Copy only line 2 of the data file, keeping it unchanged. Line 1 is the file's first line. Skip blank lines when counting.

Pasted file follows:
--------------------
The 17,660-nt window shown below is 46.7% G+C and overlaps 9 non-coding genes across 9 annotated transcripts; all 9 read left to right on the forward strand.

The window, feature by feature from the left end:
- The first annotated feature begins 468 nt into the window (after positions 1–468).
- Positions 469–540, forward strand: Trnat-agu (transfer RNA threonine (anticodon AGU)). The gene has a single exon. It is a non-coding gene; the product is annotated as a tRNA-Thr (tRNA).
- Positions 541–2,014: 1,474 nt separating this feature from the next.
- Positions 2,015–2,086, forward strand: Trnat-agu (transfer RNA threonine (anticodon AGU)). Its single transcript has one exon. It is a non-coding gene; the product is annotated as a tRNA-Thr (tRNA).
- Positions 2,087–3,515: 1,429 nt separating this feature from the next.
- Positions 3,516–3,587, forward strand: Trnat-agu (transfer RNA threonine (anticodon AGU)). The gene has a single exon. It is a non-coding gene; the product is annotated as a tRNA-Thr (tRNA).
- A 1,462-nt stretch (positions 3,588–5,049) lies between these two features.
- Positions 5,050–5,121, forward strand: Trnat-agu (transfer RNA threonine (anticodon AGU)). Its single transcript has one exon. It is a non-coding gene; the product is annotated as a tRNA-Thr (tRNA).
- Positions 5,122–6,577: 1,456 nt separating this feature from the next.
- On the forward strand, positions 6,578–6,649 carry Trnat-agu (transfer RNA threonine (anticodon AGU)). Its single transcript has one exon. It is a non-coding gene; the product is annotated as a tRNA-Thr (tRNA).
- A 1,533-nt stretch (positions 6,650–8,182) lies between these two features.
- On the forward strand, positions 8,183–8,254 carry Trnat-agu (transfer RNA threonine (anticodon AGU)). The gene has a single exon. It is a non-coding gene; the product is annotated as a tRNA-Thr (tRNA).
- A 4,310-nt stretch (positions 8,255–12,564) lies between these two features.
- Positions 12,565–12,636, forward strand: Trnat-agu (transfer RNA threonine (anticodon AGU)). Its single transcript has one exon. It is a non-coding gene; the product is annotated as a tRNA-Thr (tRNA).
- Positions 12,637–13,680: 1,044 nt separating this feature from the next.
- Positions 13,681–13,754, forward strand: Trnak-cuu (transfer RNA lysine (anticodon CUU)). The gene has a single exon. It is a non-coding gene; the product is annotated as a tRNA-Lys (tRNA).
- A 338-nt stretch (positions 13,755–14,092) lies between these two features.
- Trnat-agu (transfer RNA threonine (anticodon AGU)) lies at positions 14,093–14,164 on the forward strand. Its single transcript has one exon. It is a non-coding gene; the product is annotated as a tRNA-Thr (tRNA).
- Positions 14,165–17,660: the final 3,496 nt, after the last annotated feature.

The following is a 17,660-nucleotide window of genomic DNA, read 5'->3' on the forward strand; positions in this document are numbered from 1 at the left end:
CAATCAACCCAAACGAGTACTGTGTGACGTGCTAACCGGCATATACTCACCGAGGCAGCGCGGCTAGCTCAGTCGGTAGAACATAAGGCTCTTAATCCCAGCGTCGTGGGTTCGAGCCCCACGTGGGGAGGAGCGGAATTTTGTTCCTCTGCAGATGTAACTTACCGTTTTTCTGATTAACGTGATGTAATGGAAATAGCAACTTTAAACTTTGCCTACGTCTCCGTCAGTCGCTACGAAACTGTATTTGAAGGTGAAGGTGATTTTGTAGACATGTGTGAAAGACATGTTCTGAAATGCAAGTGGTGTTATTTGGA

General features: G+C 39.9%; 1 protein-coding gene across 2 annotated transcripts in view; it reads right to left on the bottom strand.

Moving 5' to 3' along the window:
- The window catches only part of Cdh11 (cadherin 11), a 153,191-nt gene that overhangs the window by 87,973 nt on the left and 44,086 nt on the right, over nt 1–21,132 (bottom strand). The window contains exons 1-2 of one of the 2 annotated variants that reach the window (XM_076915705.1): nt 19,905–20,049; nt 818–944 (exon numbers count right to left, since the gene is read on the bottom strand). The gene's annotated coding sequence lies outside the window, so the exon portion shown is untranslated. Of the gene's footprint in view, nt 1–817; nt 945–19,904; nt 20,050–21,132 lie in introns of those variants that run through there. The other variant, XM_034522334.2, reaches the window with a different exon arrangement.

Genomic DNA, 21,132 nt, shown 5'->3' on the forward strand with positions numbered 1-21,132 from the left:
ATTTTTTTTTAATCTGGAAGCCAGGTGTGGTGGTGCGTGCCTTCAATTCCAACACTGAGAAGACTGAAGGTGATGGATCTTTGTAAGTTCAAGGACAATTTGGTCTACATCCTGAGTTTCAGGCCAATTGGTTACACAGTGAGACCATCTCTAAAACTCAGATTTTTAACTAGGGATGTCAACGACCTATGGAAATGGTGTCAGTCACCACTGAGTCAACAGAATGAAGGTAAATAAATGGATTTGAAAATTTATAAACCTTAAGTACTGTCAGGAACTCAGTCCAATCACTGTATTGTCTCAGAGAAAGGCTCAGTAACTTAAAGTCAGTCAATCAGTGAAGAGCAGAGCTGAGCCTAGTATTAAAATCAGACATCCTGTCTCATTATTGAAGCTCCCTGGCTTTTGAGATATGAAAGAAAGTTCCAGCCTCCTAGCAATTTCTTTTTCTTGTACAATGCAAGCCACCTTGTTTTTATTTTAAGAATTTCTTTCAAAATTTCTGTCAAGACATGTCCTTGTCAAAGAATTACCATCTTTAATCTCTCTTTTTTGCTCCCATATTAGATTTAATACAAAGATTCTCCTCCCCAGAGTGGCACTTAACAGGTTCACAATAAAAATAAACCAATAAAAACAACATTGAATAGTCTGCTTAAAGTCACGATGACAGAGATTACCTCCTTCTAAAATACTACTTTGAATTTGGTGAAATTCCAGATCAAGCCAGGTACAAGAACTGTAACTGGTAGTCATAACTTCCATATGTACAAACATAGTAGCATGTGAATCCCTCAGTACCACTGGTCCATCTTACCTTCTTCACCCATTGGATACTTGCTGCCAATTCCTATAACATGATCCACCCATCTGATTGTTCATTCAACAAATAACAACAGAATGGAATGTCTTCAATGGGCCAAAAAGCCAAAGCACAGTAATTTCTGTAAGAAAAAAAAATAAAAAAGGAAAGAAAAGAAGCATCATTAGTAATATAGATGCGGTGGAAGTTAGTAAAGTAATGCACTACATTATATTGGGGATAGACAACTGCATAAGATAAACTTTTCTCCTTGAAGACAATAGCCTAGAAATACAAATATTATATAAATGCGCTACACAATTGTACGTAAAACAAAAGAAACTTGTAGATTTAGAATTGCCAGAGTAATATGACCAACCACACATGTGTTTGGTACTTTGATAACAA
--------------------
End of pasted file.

The window, feature by feature from the left end: